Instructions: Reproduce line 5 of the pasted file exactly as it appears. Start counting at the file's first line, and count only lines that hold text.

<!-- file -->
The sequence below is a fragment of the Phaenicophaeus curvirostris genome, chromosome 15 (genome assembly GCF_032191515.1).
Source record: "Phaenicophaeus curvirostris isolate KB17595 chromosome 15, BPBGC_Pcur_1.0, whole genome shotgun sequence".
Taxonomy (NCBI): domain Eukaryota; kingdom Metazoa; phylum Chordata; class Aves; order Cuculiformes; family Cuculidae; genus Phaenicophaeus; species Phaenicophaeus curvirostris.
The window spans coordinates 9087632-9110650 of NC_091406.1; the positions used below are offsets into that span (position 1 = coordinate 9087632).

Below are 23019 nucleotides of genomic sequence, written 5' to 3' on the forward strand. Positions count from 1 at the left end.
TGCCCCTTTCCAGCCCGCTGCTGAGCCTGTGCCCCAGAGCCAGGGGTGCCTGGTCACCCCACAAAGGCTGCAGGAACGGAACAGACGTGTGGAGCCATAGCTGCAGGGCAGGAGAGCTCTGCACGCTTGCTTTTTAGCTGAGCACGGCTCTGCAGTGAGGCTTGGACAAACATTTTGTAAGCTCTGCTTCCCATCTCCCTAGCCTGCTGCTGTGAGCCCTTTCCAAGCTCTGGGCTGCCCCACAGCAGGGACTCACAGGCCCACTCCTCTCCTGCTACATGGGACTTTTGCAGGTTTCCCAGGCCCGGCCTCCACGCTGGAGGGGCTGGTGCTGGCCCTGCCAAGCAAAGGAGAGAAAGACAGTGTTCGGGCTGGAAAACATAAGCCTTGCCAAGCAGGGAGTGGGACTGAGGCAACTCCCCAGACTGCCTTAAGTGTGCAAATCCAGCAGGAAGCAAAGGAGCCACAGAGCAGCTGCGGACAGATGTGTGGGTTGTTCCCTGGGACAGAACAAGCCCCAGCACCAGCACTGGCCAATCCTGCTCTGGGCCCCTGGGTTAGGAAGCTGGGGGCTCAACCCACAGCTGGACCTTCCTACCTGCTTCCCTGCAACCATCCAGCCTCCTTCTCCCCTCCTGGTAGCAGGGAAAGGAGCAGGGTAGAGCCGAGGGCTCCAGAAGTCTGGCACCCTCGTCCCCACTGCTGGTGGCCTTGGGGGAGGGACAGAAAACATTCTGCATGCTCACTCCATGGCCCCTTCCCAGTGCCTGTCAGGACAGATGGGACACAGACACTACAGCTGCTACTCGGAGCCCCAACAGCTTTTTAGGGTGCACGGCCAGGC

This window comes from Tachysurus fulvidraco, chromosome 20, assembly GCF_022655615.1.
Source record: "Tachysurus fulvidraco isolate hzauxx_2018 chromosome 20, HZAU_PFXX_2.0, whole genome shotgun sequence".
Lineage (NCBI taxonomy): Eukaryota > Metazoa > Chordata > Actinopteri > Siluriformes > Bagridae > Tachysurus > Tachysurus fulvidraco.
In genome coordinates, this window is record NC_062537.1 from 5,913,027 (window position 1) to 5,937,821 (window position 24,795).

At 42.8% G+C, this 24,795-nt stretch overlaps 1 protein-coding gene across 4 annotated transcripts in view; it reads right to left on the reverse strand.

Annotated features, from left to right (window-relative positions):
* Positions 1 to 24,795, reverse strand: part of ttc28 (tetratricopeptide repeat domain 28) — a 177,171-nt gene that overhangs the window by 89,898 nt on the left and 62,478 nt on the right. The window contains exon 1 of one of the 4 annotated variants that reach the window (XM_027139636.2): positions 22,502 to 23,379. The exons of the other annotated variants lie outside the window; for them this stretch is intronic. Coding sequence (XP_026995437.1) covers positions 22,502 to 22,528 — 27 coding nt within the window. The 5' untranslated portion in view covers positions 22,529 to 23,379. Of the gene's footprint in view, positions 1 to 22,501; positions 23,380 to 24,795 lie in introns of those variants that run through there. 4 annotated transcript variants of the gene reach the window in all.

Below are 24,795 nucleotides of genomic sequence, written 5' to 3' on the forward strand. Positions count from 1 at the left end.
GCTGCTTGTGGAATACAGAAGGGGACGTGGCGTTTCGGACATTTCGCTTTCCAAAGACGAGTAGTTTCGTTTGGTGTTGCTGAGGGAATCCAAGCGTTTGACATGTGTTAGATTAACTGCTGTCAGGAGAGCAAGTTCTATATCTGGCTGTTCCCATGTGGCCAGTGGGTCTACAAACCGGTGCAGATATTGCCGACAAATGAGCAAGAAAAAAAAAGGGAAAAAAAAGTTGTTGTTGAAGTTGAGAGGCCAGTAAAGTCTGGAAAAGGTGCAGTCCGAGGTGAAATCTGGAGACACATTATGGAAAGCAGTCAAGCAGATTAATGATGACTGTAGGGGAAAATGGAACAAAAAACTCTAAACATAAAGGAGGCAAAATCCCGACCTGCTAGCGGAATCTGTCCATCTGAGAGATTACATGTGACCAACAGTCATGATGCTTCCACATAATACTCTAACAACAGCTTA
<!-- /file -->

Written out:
Below are 23019 nucleotides of genomic sequence, written 5' to 3' on the forward strand. Positions count from 1 at the left end.